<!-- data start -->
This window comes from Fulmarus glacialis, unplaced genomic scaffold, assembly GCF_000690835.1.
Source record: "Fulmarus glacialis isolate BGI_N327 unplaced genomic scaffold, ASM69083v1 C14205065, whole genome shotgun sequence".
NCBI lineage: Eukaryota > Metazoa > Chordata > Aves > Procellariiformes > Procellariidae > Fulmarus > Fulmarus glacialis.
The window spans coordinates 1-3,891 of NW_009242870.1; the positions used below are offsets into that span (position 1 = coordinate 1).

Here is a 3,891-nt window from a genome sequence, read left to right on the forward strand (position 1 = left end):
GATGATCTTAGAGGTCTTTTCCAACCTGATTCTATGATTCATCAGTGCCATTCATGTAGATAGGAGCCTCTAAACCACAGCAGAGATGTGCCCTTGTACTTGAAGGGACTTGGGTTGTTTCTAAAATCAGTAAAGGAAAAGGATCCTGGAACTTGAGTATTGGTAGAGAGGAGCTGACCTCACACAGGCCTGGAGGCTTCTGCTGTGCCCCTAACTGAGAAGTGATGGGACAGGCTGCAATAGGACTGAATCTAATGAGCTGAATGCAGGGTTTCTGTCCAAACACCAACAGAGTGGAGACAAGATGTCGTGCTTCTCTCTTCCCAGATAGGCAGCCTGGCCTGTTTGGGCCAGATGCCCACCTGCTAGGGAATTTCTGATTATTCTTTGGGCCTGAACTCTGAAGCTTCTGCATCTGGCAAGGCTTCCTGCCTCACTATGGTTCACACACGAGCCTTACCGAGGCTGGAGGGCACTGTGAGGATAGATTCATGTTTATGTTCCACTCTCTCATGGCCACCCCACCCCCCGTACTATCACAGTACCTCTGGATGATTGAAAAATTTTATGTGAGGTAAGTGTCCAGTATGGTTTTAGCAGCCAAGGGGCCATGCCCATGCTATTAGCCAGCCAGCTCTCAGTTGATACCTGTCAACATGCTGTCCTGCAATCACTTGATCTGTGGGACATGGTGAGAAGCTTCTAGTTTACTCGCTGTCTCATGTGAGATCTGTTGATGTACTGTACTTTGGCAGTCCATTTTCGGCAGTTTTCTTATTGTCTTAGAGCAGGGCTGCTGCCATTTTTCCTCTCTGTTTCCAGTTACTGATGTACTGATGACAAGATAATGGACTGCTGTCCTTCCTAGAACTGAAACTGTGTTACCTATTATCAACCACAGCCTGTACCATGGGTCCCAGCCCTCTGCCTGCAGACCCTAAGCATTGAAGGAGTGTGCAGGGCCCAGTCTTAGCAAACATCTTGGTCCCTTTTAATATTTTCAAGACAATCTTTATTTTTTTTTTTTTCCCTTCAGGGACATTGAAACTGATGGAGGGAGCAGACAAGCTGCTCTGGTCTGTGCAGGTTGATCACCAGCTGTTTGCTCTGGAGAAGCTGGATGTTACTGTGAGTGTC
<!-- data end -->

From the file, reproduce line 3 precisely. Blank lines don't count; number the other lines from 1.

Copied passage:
NCBI lineage: Eukaryota > Metazoa > Chordata > Aves > Procellariiformes > Procellariidae > Fulmarus > Fulmarus glacialis.